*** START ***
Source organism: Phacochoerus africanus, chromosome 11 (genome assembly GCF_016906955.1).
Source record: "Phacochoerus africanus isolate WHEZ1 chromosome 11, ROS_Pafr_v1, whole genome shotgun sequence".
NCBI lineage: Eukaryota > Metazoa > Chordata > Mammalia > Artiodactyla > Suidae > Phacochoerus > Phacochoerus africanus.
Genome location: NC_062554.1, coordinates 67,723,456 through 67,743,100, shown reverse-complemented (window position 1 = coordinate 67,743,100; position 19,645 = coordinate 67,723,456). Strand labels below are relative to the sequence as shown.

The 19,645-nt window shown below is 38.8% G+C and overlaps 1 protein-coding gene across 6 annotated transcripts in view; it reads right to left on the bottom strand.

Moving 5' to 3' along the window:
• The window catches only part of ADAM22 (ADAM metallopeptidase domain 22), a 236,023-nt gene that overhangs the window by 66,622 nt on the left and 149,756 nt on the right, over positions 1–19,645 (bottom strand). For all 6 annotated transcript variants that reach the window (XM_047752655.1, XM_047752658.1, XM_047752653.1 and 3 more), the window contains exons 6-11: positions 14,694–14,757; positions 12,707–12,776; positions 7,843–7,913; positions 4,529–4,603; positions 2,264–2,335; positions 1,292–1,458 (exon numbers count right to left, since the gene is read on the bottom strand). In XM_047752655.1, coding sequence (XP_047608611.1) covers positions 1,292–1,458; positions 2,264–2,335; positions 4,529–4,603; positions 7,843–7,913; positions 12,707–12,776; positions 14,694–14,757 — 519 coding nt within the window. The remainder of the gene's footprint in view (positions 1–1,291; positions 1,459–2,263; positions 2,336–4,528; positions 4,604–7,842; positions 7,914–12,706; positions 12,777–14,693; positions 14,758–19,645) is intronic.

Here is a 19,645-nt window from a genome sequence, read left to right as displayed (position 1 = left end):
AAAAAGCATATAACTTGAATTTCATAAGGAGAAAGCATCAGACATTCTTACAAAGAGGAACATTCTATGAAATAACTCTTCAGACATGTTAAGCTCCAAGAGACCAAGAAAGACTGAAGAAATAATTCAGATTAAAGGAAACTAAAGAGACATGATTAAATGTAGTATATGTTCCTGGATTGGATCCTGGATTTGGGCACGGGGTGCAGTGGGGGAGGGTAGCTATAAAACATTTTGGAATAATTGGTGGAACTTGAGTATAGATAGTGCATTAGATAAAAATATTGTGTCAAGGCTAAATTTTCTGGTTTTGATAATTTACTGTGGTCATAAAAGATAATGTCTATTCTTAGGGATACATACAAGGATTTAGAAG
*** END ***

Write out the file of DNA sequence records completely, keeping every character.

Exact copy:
Source organism: Phacochoerus africanus, chromosome 11 (genome assembly GCF_016906955.1).
Source record: "Phacochoerus africanus isolate WHEZ1 chromosome 11, ROS_Pafr_v1, whole genome shotgun sequence".
NCBI lineage: Eukaryota > Metazoa > Chordata > Mammalia > Artiodactyla > Suidae > Phacochoerus > Phacochoerus africanus.
Genome location: NC_062554.1, coordinates 67,723,456 through 67,743,100, shown reverse-complemented (window position 1 = coordinate 67,743,100; position 19,645 = coordinate 67,723,456). Strand labels below are relative to the sequence as shown.

The 19,645-nt window shown below is 38.8% G+C and overlaps 1 protein-coding gene across 6 annotated transcripts in view; it reads right to left on the bottom strand.

Moving 5' to 3' along the window:
• The window catches only part of ADAM22 (ADAM metallopeptidase domain 22), a 236,023-nt gene that overhangs the window by 66,622 nt on the left and 149,756 nt on the right, over positions 1–19,645 (bottom strand). For all 6 annotated transcript variants that reach the window (XM_047752655.1, XM_047752658.1, XM_047752653.1 and 3 more), the window contains exons 6-11: positions 14,694–14,757; positions 12,707–12,776; positions 7,843–7,913; positions 4,529–4,603; positions 2,264–2,335; positions 1,292–1,458 (exon numbers count right to left, since the gene is read on the bottom strand). In XM_047752655.1, coding sequence (XP_047608611.1) covers positions 1,292–1,458; positions 2,264–2,335; positions 4,529–4,603; positions 7,843–7,913; positions 12,707–12,776; positions 14,694–14,757 — 519 coding nt within the window. The remainder of the gene's footprint in view (positions 1–1,291; positions 1,459–2,263; positions 2,336–4,528; positions 4,604–7,842; positions 7,914–12,706; positions 12,777–14,693; positions 14,758–19,645) is intronic.

Here is a 19,645-nt window from a genome sequence, read left to right as displayed (position 1 = left end):
AAAAAGCATATAACTTGAATTTCATAAGGAGAAAGCATCAGACATTCTTACAAAGAGGAACATTCTATGAAATAACTCTTCAGACATGTTAAGCTCCAAGAGACCAAGAAAGACTGAAGAAATAATTCAGATTAAAGGAAACTAAAGAGACATGATTAAATGTAGTATATGTTCCTGGATTGGATCCTGGATTTGGGCACGGGGTGCAGTGGGGGAGGGTAGCTATAAAACATTTTGGAATAATTGGTGGAACTTGAGTATAGATAGTGCATTAGATAAAAATATTGTGTCAAGGCTAAATTTTCTGGTTTTGATAATTTACTGTGGTCATAAAAGATAATGTCTATTCTTAGGGATACATACAAGGATTTAGAAG